Can you see it running as long as a US network series like Law and Order?
“Well it’s different because it takes a year to write six or eight episodes and they have a formula that can be churned out, but we have to fine-tune our content for that unique molecule that gives us a story that we can make a big public human statement with and in the darkest fashion – certainly the finale is about as dark as you can get. But the darker we get, the funnier we have to make it.”
No Offence is bracingly honest and politically incorrect. Do writers even fear – in the age of mobilised campaigns about shows like Insatiable and 13 Reasons Why – a social media backlash?
“To be honest, if No Offence had gone out in a previous era – say when Cracker came out – we could have been taken off by a couple of reviews saying ‘this is an outrage’. Now with Twitter, people are going: ‘We want more outrageous stuff’. The audience can smell in No Offence that they’re being well-respected. I don’t mind being on the wrong side of it all, but on No Offence, the bleaker we get they seem to love it more. On social media, they love the extremity and twistedness of it. The channel controllers are your paymasters but the audience is your boss. Episode three of No Offence – which I wrote – is a very, very dark little piece but we’re given a licence for extremity as long as we can encapsulate the humanity of the situation.”
How did you feel when the UK version of Shameless – which mined your own experiences growing up – ended in 2013?
“I was thrilled. (Laughs) In a way, I think if I’d stayed on top of Shameless it could have gone on for a very long time, but by the time it finished, I was bored by the vulgarity and the simplification of the format. When you look at early Shameless, it was a sophisticated combination and I think the back-end of it was reductive and I was glad to see the back of it, take a breath and see where I wanted to go next. And I’ve pumped out four really good new formats and it took a while to recover after Shameless and it’s been thrilling and scary, and has inspired me to be braver and more talented.”
What are you working on next?
“In short, I’m working on a new series about morbid obesity called Patsy Klinger’s Near Death Cookery Course, which is a jet-black comedy about something I find repulsive – morbid obesity – and at the same time, it’s a beautiful family saga. I’m working on a new series of State Of Play for the BBC. And I’ve written a new series about the Pendle witches but not from The Crucible side of it, it’s more from the resistance workers who refused to allow it to happen. It’s called The Tormentors and is about a resistance force in a village that were very inventive at cheating the witchfinders. And I’ve written a new series called 22 which starts in the Syrian War and takes a very young soldier, literally 22 years old, into a company called 22 which is a government Black Ops unit. Oh, and I’m working on a series called Barking which is a psychiatric road movie with Sarah Lancashire happily attached to it.”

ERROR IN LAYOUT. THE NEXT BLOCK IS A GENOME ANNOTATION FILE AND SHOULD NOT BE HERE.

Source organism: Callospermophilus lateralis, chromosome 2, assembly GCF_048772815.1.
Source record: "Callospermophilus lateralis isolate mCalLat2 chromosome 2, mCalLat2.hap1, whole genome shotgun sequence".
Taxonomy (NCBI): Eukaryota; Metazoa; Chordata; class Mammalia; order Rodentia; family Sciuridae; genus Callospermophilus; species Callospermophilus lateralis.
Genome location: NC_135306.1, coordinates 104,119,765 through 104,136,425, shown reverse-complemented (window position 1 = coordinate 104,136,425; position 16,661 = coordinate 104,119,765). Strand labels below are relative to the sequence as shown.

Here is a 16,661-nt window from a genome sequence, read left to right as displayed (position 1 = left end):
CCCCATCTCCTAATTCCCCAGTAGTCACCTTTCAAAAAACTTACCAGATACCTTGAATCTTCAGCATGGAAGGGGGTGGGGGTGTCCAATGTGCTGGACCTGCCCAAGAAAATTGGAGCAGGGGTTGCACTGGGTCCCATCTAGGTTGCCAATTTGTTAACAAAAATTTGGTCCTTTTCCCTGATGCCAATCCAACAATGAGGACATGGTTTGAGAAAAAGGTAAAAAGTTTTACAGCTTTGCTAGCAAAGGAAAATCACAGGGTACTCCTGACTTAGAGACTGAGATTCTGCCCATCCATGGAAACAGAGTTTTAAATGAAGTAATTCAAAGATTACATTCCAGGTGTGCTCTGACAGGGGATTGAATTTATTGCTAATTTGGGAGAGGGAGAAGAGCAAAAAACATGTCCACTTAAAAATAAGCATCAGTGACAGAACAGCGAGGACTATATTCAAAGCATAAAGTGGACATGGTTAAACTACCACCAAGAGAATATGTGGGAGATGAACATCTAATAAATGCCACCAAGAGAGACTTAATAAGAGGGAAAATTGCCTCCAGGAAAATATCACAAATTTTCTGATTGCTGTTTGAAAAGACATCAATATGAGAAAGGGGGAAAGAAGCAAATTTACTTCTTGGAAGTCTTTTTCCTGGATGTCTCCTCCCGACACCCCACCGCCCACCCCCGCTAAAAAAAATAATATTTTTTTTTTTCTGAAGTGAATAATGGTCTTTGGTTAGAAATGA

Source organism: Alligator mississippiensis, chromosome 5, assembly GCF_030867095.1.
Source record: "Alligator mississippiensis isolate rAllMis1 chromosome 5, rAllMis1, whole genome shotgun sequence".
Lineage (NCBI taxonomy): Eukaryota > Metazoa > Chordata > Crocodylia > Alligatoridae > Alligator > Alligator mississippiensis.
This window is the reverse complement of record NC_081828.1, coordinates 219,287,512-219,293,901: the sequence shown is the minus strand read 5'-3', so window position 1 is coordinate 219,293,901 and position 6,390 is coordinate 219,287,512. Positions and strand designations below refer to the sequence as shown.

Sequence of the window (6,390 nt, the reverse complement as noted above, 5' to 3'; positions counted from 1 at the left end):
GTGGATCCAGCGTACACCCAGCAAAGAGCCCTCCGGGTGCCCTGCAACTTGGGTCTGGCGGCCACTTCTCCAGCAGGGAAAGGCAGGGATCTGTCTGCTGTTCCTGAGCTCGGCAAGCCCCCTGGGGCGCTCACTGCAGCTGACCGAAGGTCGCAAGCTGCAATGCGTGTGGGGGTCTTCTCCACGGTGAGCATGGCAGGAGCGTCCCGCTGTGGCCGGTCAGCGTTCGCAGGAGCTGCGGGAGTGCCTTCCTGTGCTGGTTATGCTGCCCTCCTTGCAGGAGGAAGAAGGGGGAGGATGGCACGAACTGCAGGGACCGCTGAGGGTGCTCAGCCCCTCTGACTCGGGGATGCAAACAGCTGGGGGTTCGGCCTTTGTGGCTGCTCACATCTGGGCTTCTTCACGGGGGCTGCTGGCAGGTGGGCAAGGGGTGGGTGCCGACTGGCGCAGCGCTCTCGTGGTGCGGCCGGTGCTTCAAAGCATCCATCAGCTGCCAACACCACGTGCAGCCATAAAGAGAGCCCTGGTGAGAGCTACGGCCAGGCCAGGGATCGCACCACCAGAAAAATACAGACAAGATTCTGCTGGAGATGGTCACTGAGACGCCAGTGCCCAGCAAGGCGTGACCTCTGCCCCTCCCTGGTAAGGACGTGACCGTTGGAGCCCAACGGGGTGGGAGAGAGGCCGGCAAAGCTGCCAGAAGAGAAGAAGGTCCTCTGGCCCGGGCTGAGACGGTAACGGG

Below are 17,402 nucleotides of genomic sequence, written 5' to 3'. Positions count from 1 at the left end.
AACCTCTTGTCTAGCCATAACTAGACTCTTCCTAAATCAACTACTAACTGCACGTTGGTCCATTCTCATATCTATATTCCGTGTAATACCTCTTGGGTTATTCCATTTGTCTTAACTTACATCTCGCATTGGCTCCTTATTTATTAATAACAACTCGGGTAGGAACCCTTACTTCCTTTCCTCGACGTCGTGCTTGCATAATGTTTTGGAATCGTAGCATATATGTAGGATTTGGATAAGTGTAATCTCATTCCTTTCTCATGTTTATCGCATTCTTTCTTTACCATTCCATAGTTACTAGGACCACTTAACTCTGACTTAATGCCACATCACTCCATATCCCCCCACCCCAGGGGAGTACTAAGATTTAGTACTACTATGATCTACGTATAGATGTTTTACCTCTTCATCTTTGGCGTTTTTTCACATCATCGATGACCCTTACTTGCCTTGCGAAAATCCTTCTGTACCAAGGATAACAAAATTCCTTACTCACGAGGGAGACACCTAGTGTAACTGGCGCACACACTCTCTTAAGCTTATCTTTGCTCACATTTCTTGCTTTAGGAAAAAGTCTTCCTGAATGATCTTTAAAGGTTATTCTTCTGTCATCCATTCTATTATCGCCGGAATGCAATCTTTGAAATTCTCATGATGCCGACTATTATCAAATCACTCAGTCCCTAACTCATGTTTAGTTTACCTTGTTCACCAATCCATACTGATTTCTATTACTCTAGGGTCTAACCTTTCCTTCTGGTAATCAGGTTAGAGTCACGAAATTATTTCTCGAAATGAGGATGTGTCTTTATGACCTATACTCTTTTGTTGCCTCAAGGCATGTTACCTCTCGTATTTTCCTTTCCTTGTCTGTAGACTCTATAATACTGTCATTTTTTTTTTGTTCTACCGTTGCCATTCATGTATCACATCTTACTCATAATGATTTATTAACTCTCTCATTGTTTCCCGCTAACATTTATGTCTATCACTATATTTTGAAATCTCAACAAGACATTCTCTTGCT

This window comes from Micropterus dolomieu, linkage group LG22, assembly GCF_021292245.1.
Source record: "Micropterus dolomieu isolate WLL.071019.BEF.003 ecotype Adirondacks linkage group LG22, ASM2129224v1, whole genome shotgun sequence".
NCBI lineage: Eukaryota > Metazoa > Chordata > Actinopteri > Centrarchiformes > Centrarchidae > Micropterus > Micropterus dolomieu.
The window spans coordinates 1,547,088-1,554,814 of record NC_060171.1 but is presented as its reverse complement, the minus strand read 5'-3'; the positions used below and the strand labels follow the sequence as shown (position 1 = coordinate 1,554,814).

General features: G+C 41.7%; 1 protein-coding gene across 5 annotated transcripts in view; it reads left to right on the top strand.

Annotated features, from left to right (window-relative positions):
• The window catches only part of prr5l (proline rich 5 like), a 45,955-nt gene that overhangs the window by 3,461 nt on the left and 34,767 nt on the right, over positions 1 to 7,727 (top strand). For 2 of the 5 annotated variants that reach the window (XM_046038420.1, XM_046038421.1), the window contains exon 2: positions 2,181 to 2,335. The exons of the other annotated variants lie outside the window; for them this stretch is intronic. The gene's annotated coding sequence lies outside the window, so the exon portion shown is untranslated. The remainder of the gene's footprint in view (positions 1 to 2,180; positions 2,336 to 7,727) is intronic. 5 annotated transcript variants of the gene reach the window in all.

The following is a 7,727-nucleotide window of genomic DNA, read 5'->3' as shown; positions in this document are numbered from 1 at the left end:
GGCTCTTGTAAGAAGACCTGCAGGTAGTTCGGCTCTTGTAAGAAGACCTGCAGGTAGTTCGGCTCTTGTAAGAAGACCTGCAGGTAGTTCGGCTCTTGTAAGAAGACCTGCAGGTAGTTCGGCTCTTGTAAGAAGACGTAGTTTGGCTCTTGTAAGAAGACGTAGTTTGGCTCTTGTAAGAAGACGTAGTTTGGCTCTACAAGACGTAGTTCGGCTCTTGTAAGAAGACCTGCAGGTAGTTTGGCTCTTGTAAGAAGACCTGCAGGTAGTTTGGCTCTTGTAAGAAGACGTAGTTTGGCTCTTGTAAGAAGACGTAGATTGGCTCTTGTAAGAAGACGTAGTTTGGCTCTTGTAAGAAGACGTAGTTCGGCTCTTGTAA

Did our current political climate prompt you to return to State Of Play?
“No, they commissioned the script 14 years ago. It took a while to flourish. When novelists take 10 years for their second novel, nobody questions it. Television writers take 10 years to resurface, it’s a controversy. It takes time to refertilise properly, and not just churn stuff out every year. You have to tackle the difficult stuff to truly be lit up.”
What happened to the HBO mini-series about the life of Princess Diana you were writing?
“I just started on the wrong vein on that one. To be honest, I went through a divorce and I didn’t find divorce palatable (Laughs). I was writing about the biggest divorce in public history – while going through one of my own – and it just put me off the whole thing and that’s a very weak thing to say but it was quite affecting at the time.”
No Offence airs Thursdays, Channel 4, 9pm. The first episode of series three is available to watch now on All 4 now.